The Weekly Newspaper serving the citizens of Morenci, Mich., Fayette, Ohio, and surrounding areas.

  • Front.sculpt
    SKEWERS, gumdrops, and marshmallows are all that’s needed to create interesting shapes and designs for Layla McDowell Saturday at Stair District Library’s “Sculptamania!” Open House. The program featuring design games and materials is one part of a larger project funded by a $7,500 Curiosity Creates grant from Disney and the American Library Association. Additional photos are on page 7.
    Morenci marching band members took to the field Friday night dressed for Halloween during the Bulldog’s first playoff game. Morenci fans had a bit of a scare until the fourth quarter when the Bulldogs scored 30 points to leave Lenawee Christian School behind. Whiteford visits Morenci this Friday for the district championship game. From the left is Clayton Borton, Morgan Merillat and James O’Brien.
    DNA PUZZLE—Mitchell Storrs and Wyatt Mohr tackle a puzzle representing the structure of DNA. There’s only one correct way for all the pieces to fit. It’s one of the new materials that can be used in both biology and chemistry classes, said teacher Loretta Cox.
  • Front.tar.wide
    A TRAFFIC control worker stands in the middle of Morenci’s Main Street Tuesday morning, waiting for the next flow of vehicles to be let through from the west. The dusty gravel surface was sealed with a layer of tar, leaving only the application of paint for new striping. The project was completed in conjunction with county road commission work west of Morenci.
  • Front.pull
    JUNIORS Jazmin Smith and Trevor Corkle struggle against a team from the sophomore class Friday during the annual tug of war at the Homecoming Games pep rally. Even the seniors struggled against the sophomores who won the competition. At the main course of the day, the Bulldog football team struggled against Whiteford in a homecoming loss.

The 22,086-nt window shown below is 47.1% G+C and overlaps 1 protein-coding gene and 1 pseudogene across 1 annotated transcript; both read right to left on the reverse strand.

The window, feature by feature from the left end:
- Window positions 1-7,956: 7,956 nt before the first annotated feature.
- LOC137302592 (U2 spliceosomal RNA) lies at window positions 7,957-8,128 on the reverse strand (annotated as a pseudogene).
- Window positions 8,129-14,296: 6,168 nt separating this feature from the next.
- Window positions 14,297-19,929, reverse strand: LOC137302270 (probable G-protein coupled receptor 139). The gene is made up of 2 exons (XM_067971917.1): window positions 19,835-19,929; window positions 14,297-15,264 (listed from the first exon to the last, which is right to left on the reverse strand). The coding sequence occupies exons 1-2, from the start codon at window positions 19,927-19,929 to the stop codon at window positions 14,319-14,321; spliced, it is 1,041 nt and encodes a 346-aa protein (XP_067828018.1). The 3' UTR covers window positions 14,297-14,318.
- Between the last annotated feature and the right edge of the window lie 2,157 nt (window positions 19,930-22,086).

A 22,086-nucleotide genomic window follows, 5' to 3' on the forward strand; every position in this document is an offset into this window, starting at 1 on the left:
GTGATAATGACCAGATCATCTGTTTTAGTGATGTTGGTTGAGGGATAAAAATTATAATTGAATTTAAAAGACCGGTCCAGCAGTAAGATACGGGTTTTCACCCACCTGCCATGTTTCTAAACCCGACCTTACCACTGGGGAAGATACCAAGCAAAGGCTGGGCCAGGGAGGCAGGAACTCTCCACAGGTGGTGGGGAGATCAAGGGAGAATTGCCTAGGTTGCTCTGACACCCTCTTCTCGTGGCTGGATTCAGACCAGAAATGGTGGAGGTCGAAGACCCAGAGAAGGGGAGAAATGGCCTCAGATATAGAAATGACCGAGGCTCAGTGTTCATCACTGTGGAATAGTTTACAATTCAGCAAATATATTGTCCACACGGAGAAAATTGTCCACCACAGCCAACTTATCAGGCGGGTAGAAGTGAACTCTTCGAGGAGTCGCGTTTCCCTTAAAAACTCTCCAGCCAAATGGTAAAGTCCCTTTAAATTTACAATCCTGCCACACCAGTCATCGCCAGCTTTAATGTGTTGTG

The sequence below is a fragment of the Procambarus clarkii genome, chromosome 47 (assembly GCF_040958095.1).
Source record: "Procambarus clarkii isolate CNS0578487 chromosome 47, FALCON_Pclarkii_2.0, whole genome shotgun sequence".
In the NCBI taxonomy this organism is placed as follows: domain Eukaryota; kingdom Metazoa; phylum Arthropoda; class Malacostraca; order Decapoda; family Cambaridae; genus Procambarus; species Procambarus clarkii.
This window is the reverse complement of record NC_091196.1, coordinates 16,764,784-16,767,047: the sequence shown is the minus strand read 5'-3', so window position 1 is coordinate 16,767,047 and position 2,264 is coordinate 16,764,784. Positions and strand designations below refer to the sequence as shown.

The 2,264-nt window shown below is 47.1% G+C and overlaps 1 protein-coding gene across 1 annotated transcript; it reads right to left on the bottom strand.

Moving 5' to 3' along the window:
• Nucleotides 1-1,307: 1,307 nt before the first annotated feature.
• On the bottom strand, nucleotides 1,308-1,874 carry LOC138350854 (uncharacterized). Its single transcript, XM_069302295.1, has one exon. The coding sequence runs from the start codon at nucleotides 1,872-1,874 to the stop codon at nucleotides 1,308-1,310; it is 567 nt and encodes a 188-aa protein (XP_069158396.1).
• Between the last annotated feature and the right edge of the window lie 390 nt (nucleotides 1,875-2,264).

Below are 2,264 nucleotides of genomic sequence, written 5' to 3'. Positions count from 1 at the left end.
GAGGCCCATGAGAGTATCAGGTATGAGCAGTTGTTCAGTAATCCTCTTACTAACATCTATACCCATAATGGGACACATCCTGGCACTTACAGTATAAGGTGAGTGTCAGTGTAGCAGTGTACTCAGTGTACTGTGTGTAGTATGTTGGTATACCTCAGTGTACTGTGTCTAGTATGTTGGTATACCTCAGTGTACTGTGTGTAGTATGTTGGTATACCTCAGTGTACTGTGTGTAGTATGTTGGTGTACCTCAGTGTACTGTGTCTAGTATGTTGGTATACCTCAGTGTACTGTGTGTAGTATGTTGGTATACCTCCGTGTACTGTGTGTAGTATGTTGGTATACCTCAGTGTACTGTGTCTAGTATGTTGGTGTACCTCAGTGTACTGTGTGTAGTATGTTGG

YOUNG soccer players surived a chilly morning Saturday in Morenci’s PTO league. From the left is Emma Cordts, Wayne Corser, Carter and Levi Seitz, Briella York and Drew Joughin. Two more weeks of soccer remain for this season.
  • Front.ropes
    BOWEN BAUMGARTNER of Morenci makes his way across a rope bridge constructed by the Tecumseh Boy Scout troop Sunday at Lake Hudson Recreation Area. The bridge was one of many challenges, displays and games set up for the annual Youth Jamboree by the Michigan DNR. Additional photos on are the back page of this week’s Observer.
  • Front.homecoming Court
    One of four senior candidates will be crowned the fall homecoming queen during half-time of this week’s Morenci-Whiteford football game. In the back row (left to right) is exchange student Kinga Vidor (her escort will be Caylob Alcock), seniors Alli VanBrandt (escorted by Sam Cool), Larissa Elliott (escorted by Clayton Borton), Samantha Wright (escorted by JJ Elarton) and Justis McCowan (escorted by Austin Gilson), and exchange student Rebecca Rosenberger (escorted by Garrett Smith). Front row freshman court member Allie Kaiser (escorted by Anthony Thomas), sophomore Marlee Blaker (escorted by Nate Elarton) and junior Cheyenne Stone (escorted by Dominick Sell).
  • Front.park.lights
    GETTING READY—Jerad Gleckler pounds nails to secure a string of holiday lights on the side of the Wakefield Park concession stand while other members of the Volunteer Club and others hold them in place. The volunteers showed up Sunday afternoon to string lights at the park. The decorating project will continue this Sunday. Denise Walsh is in charge of the effort this year.

2010.06.03 Doris times two gets confusing

Written by David Green.


The saga of Doris Snow—a conundrum in our subscription department—has come to a satisfying end, at least I hope it has.

Let’s blame it on Doris from Bryan. We have to place blame somewhere other than on ourselves, right? It couldn’t have been our fault.